Béarnaise sauce is one of the most classic French sauces, dating back to the 1830s. This seemed like the appropriate sauce to christen my new pan, as the Mauviel house was created in 1830. I loosely followed the recipe of this guy, one of today’s fine looking French-trained chefs. These sauces take practice, and personally, I’m convinced that until I can afford to spend a summer at Le Cordon Bleu mastering these things, my sauces will always be a bit thinner, less flavorful and more imperfect. As I dropped that first stick of butter into this little copper beauty, I delighted in the fact that I would soon have a less than perfect sauce to crown the steak Frank was now searing on the grill to a more than perfect rare. The butter looked beautiful as it melted. Velvety, golden and just…sigh... I poured it into a ramekin in order to wash and reuse my saucepan for part number two of the sauce.

As the minced shallot, champagne vinegar and white wine reduced in my new pan, I separately whisked the egg yolks over a small pot of boiling water. This is where my novice hands are exposed. I just can’t get those eggs thick enough! I slowly added the melted butter, then the reduction, and the sauce went back into the Mauviel to keep warm and at least award me a photo op.

Ready to plate. The steak now rested, Frank sliced it over the latkes, and I spooned that Béarnaise right over the steak with a heavy hand. The vegetables had caramelized and retained their colors, looking just right next to the alleged star of the show.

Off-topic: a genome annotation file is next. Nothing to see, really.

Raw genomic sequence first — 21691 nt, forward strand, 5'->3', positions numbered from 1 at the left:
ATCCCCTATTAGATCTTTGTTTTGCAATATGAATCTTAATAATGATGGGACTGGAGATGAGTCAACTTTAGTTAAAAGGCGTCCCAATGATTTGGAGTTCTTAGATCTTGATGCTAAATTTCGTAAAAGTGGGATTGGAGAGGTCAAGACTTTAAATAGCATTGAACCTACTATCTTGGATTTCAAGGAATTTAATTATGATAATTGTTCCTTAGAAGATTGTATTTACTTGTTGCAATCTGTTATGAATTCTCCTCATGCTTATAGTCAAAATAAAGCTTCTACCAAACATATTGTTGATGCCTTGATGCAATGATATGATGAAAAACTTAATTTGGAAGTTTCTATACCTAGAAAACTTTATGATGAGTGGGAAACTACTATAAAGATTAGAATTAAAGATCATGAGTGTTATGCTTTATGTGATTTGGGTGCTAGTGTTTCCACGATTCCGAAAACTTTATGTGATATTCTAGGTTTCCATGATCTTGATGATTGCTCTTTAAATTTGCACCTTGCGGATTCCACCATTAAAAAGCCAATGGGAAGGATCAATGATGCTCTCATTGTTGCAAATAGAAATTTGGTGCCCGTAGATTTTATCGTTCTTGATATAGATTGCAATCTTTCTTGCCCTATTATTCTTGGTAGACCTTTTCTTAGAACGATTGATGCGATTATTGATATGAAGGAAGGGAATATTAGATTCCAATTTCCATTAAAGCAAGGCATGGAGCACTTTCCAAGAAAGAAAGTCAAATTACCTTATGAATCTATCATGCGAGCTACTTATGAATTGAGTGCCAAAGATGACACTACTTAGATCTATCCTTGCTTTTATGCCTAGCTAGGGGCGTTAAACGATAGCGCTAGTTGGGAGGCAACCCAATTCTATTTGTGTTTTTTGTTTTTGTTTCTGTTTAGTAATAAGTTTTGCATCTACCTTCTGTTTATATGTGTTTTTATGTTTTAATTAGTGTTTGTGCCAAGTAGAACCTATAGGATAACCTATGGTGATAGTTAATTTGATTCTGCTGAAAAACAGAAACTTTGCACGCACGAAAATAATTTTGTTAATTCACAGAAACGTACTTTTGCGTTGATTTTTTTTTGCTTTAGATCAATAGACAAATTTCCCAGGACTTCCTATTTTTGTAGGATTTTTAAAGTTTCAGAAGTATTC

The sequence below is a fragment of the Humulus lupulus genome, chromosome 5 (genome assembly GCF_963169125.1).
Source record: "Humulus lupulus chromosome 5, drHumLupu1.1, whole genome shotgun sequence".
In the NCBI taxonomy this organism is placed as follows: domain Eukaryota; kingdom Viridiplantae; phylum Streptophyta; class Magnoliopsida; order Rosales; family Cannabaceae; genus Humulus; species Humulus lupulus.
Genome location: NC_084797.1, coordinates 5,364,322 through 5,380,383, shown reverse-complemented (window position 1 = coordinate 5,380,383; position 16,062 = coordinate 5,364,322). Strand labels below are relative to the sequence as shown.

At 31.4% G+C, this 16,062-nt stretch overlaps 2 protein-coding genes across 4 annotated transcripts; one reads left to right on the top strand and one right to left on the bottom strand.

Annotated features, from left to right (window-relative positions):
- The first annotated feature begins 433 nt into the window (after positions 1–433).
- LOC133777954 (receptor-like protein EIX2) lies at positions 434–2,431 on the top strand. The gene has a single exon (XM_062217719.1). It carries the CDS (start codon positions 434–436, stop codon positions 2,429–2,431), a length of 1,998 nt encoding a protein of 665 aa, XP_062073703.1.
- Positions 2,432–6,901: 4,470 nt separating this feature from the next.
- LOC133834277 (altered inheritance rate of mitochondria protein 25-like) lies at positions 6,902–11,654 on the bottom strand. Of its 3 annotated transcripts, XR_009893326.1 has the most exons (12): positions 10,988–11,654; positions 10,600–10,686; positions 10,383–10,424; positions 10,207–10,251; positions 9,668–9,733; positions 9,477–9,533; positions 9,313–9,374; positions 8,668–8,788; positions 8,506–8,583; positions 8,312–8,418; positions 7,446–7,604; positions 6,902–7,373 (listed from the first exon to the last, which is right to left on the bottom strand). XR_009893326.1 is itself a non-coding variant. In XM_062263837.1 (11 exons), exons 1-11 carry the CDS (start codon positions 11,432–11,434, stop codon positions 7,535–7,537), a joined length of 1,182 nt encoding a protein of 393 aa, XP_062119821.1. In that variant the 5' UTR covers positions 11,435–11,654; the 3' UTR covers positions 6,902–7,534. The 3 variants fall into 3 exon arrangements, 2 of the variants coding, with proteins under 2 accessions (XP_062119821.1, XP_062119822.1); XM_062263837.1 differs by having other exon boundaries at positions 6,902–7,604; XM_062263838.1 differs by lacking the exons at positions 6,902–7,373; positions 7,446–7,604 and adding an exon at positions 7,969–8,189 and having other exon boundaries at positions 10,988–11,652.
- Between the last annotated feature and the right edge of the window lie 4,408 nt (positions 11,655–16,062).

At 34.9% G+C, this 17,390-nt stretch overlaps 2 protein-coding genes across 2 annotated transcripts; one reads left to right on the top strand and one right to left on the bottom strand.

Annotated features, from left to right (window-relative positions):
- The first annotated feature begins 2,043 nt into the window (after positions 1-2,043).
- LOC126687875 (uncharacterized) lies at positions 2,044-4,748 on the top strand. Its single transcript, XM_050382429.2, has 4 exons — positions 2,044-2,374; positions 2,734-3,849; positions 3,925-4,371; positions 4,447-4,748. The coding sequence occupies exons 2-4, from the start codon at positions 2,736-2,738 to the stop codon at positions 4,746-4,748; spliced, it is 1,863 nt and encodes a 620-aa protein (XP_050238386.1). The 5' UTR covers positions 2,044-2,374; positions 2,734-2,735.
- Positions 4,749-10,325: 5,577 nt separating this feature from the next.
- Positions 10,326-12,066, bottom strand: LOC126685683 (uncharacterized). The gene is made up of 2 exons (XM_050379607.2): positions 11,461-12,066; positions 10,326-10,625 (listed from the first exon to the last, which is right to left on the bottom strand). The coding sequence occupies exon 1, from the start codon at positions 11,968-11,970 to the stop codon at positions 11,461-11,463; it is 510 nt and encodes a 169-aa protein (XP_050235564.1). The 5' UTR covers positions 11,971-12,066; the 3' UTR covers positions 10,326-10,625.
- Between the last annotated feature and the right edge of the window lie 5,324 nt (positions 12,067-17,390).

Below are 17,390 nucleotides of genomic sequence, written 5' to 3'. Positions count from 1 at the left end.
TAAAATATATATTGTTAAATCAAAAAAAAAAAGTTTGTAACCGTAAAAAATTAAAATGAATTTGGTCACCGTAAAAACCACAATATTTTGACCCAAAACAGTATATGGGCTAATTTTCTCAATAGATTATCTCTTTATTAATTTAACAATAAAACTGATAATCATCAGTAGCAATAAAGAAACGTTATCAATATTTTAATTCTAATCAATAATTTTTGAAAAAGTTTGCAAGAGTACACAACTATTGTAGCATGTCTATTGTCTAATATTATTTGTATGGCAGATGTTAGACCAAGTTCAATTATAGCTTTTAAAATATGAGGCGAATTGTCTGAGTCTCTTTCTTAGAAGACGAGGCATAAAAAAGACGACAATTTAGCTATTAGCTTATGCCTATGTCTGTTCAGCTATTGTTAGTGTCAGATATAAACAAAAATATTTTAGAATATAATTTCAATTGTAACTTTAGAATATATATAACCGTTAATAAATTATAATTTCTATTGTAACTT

We sat down to try it all out. The steak? Good God. I just don’t know how people live without it. The latkes were as expected – heavy, blandish and nondescript. The Béarnaise was great – not amazing, but great. It lended an extra zing to both the meat and potatoes. The vegetables, believe it or not, ended up being a darkhorse. They were so good! And luckily, I’ve been able to recreate them since.

As my man and I look towards Christmas next week, a few things are clear on Powers Street. Santa won’t be bringing us a house, a car, or really anything else for that matter. I still need to sort out the other point of stress that fell into my lap last month. But as autumn fell to winter, we passed Thanksgiving peacefully and quietly, just our little family of four together at home. We kicked off Christmas season with a killer party this past Saturday. And we’re looking forward to a cleaner, happier and calmer 2015. Less mess, more sunshine.

*Bohemian cut, for those of you who are unaware – much like myself until very recently – is a cut of steak that continues where the porterhouse and T-bone end. My butcher described it as a “poor man’s sirloin,” as it comes from that general area of the animal, but has more marbling i.e. flavor. It is inexpensive, and if you can’t find it, a hanger, skirt or flank cut would be similar in flavor and cost.